In June the Department for Education (DfE) announced the launch of its AI-horizon scanning group to explore the promise of artificial intelligence (AI) in education. The remit of this group isn’t immediately obvious but is loosely described as bringing together “digital, policy, and delivery professionals to explore how artificial intelligence might impact the UK’s education system”. As an edtech professional very much engaged in exploring AI in personalised learning technologies, perhaps I should welcome such a group wholeheartedly. And, while any such focus on investigating how to improve learning is positive, my worry is that such expert groups sometimes miss the most important facet of their remit – interrogating empirical evidence.
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Anyone who takes an interest in edtech will no doubt have read many a comment piece either extolling the virtues or questioning the impact of AI in education. These opinions are passionately and persuasively argued, providing personal experience and insight into the issue, (not least from suppliers of AI-empowered edtech solutions such as myself). However, it seems that there are two important elements missing from the debate as it stands.
The first concerns edtech evangelists’ seeming willingness to put all their eggs in the AI basket. In much of the commentary I see, AI is positioned as a panacea to any number of classroom challenges. Similarly innovative, alternative technologies seem to be sidelined in such commentary in favour of AI’s buzzword-based pulling power. The second missing link in this debate is the impersonal – that is to say, empirical, unbiased evidence based on rigorous research rather than personal passion.
It’s that lack of evidence that is most concerning. As Nick Gibb, schools minister, said in a response to a written parliamentary question: “AI is a complex, emerging area… However, the impact of these technologies in the classroom still remains largely unevidenced.”
We only hope… that the current political turmoil does not take focus away from education’s need for innovation based on evidence.
The Nuffield Foundation’s recent report, Growing up digital: What do we really need to know about educating the digital generation?, echoes these concerns: “Any research programme will need to take account of the need to gather data from established practice, not simply at the implementation stage where technical glitches and the halo effect can both skew findings significantly.”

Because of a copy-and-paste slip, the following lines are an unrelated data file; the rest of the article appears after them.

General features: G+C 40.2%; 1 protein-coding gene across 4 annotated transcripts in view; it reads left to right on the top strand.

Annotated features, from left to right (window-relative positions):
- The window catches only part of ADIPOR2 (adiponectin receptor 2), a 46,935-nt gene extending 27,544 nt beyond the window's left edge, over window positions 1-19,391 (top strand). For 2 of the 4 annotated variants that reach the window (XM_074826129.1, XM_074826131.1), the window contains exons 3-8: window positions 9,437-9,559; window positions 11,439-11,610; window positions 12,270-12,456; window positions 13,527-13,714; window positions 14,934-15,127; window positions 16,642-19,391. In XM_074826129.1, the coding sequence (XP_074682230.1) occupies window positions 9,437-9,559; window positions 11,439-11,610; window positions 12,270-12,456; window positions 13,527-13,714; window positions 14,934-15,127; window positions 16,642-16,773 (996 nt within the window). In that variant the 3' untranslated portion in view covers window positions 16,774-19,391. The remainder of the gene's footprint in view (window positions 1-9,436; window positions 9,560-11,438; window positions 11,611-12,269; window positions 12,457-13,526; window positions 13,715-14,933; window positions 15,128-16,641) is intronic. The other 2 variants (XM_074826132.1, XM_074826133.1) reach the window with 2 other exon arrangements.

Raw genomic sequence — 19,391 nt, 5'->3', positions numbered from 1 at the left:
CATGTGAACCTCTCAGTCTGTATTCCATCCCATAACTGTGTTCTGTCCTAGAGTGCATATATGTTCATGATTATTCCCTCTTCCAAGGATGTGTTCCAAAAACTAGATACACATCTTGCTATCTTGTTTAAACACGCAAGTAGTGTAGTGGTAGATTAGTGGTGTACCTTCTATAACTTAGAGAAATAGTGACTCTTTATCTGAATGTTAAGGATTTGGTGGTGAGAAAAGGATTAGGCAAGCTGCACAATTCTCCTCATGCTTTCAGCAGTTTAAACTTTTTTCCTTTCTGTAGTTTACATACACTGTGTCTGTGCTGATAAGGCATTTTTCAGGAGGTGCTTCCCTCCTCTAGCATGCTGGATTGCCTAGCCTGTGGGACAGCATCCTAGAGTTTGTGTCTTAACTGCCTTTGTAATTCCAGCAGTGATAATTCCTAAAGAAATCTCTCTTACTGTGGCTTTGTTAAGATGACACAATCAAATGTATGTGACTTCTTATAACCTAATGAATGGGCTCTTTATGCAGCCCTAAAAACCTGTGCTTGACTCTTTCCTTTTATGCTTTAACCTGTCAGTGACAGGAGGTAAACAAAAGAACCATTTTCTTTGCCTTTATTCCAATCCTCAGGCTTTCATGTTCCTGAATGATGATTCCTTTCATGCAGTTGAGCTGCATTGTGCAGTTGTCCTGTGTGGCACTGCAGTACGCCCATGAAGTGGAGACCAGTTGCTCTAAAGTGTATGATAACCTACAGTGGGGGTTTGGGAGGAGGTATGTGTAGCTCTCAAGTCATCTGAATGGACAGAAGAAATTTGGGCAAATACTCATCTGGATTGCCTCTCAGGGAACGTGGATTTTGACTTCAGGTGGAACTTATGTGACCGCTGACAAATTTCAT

Research is time-consuming with few shortcuts. It requires edtech suppliers to invest in their own rigorous research and evaluation, which can be costly. However, the DfE’s recent support for a more evidence-based approach to edtech suggests there is greater political will to invest in research programmes. Small studies may well be able to inform this, but without a large-scale effort the UK will fall short in its understanding of whether edtech can really make the impact we hope.
When it comes to AI a similarly sober, long-term approach needs to be championed – not to quell the desire to innovate, but to ensure that AI implementations couple passion with evidence. It needs to make a measurable difference to learners and schools.
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Recent research from MMC Ventures suggests that 40% of ‘AI startups’ don’t actually use AI. Now consider each of those startups are led by founders positioning themselves as AI experts. In the excitement surrounding AI, it seems that the bar to qualify as an expert has lowered considerably. I’ve been involved in setting up and running edtech startups for over 10 years and it’s clear to me that we’re in something of an AI bubble at the moment. AI is almost like catnip for investors and Google searches for the term have increased significantly. In my experience, this leads to overblown claims and a reduction in expert research-informed debate.
As the DfE gathers its AI steering group, I hope that robust evidence and a programme of research is its number one priority. We only hope that the path set by this administration’s strategy continues under new government leadership, and that the current political turmoil does not take focus away from education’s need for innovation based on evidence.